In Basel especially, the constitutional possibility of a central university provoked unease, as there was little likelihood that the new institution would be located in the city. Many supporters of the project saw the federal university – and later the polytechnic institute – as a means of compensating Zurich for the choice of Bern as the federal capital. Continuing to fund Basel’s local university alongside a central institution in Zurich would have meant a difficult financial burden, however, and this was a concern in Basel that was also shared in Bern. In a speech delivered as rector of the university in Bern, theology professor Albert Immer predicted that the city’s own university would be nothing more than a “pitifully vegetating institution” should a “general federal university rise up over the ruins of our small cantonal university institutions.” Each university canton, namely, would have had to divert a significant portion of funding for their local universities to support the new federal institution. Balthasar’s vision of a nursery that would animate the country’s political life thus became, in academic pub talk, a “central dagger” imperiling the existence of the cantonal universities.

A proposal to abolish the university and its consequences
Two years after the first Federal Constitution came into force, the situation in Basel came to a head: in December 1850, the Basel citizen Daniel Senn submitted a motion to the Grand Council to abolish the university, citing the financial burden it posed. At the time, it was the smallest in the country, with only about sixty students in 1850, while the other three Swiss universities in Bern, Geneva, and Zurich had consistently recorded over 100 enrollments for some time. Of the 554 students enrolled in the four institutions in 1849/50, Basel accounted for not even a quarter — only 10.5 percent. Cost was thus the primary reason cited for the proposal to abolish the institution: the financial expense, it was claimed, simply could not be justified by the small number of students.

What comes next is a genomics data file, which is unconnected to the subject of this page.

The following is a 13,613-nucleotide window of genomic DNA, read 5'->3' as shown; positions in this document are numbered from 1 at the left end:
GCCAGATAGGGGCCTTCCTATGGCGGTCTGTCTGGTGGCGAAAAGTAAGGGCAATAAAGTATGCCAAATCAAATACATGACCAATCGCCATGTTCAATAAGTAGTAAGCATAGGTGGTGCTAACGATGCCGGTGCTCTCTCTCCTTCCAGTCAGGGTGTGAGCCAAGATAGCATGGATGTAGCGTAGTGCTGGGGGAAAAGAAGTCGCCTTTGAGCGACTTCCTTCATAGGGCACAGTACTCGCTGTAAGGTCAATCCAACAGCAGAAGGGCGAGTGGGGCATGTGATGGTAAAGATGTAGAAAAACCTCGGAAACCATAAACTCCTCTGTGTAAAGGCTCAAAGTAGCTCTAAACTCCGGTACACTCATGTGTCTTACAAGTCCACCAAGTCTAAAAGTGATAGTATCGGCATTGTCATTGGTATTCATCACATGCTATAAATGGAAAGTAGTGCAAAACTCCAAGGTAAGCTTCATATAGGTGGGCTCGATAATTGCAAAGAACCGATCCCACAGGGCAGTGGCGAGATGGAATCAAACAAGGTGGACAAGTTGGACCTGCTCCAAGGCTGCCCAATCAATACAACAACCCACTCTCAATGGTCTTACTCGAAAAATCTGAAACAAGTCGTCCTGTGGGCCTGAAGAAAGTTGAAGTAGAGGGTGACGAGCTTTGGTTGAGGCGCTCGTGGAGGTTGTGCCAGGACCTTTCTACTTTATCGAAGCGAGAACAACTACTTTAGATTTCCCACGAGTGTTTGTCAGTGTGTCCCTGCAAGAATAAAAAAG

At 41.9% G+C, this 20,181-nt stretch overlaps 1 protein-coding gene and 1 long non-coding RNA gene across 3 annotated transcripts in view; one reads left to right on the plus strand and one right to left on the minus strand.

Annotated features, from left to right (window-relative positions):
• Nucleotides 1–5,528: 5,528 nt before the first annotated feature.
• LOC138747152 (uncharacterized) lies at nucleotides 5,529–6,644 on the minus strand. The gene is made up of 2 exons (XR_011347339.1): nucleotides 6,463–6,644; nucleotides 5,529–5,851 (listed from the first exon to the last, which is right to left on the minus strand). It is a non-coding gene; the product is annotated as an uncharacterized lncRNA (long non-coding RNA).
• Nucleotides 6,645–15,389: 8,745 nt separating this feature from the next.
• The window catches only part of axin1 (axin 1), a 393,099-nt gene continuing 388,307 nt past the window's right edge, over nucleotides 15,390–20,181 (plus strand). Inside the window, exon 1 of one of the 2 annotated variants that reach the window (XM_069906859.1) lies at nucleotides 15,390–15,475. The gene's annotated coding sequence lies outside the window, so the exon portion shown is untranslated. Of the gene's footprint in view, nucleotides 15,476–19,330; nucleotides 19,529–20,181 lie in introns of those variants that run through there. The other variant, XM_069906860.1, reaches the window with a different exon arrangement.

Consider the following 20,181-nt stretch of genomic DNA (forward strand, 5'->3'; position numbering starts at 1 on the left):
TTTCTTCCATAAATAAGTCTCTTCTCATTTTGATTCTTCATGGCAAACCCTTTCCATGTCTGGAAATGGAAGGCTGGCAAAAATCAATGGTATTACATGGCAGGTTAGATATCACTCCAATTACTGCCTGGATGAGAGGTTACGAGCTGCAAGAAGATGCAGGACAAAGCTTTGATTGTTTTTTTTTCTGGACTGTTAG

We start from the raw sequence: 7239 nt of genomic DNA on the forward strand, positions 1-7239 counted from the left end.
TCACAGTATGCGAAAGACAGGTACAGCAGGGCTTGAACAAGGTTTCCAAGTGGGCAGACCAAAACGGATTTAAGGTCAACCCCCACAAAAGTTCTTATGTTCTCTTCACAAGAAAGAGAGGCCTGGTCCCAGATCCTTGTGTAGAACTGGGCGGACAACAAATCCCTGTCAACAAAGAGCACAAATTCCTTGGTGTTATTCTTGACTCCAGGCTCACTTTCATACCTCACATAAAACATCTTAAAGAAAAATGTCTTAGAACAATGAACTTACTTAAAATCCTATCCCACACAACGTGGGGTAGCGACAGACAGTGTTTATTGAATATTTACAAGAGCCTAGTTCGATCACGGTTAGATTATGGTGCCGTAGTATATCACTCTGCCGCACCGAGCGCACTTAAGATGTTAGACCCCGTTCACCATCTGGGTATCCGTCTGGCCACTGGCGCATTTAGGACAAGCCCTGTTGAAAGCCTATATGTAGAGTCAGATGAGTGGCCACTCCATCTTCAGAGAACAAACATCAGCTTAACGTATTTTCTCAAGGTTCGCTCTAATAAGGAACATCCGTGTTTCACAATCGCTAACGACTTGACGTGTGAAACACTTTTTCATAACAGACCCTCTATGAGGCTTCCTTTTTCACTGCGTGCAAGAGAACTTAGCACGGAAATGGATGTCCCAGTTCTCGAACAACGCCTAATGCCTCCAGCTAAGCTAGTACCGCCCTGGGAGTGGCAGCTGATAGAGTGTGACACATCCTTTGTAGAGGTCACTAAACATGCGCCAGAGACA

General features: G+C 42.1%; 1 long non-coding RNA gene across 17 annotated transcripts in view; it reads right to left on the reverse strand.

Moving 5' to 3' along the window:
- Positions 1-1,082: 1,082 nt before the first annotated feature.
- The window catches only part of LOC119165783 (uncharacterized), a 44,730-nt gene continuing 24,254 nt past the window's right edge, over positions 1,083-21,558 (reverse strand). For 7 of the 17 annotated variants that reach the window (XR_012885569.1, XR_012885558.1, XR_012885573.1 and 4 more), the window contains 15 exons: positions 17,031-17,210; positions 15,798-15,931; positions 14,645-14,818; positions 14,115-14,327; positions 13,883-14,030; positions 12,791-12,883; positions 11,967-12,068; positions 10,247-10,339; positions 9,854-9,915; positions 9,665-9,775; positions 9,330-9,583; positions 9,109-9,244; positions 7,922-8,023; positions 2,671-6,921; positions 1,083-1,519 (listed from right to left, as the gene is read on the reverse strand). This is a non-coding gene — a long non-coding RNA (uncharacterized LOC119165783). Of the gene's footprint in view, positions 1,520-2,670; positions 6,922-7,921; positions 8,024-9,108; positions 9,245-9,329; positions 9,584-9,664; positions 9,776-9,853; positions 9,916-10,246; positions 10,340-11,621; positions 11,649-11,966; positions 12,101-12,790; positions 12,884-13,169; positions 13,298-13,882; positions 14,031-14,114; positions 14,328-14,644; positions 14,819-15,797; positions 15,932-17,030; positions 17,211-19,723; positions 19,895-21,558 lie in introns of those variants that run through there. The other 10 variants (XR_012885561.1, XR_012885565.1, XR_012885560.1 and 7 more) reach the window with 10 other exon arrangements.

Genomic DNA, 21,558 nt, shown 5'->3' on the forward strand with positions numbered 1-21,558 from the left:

Should there be political will to secure an institution of higher education for Basel, so the argument continued, two alternatives presented themselves: either to close the city’s university and fight for the establishment of a federal university on the basis of old structures; or to promote the performance and benefits of the cantonal universities in order to help assure their preservation. Within a few weeks and even before the motion was discussed in the council, the media had explored both paths. A pamphlet called “New Year’s Wish,” published anonymously in Basel at the beginning of 1851 and addressed to the “fellow citizens of Basel City,” pleaded for the city to be established as the pinnacle of scholarship, as the “central peak of the sciences,” while Professors Schnell and Schönbein, as members of the august institution, advocated for its continued existence.

Both proponents and opponents of a federal university framed their arguments within the discourse of patriotic common good, cloaking their individual interests behind a mantle of national perspectives. Depending on their position, they sought to demonstrate how either a federalist or a centralist science policy would best serve the welfare of the entire country and its individual parts. In the Grand Council in February 1851, an anticentralist sentiment prevailed, and Senn’s motion was decisively rejected with eighty-one to eleven votes.

“… that continued centralization will directly open us up to monarchy ...
The question of a central university did not remain dormant in Basel for long. By July 1851, a commission appointed by the Federal Council to deliberate establishing a federal university and a polytechnic school published a report of its findings with two draft laws, coming to the “preliminary conclusion that significant and undeniable needs demand that such an institution be established.”

Again, the reactions were quick in coming. Almost simultaneously with the report of the Federal Council’s commission, the Basel professor of Greek Wilhelm Vischer-Bilfinger published a pamphlet in Bern that can be read as a direct response to the centralist efforts, drawing a contrast between “Swiss distinctiveness” based on the achievements of federalism, and Prussian officialdom and French monarchy. At the time, the monarchical structures of France served as a threatening foil not only for Vischer’s argument, but wherever a battle was being waged against centralist tendencies. Attempts to distinguish Switzerland from Germany, however, were usually made less through polemic attacks on centralization and more through criticism of bureaucracy and its mindset. Unlike in France, of course, in German political life centralization failed to take hold in any significant way, even under the Holy Roman Empire.

As an opponent of all forms of bureaucracy, Vischer saw the planned central university as nothing other than a “nursery for officials, a stable to train servants for the federal government”; and in the Federal Council’s commission report, he saw not a trace of any attempt to consider “Swiss distinctiveness.” “The entire proposal,” he continued, “would [instead] precisely replicate, as far as we have been able to see, the foremost and best German university.”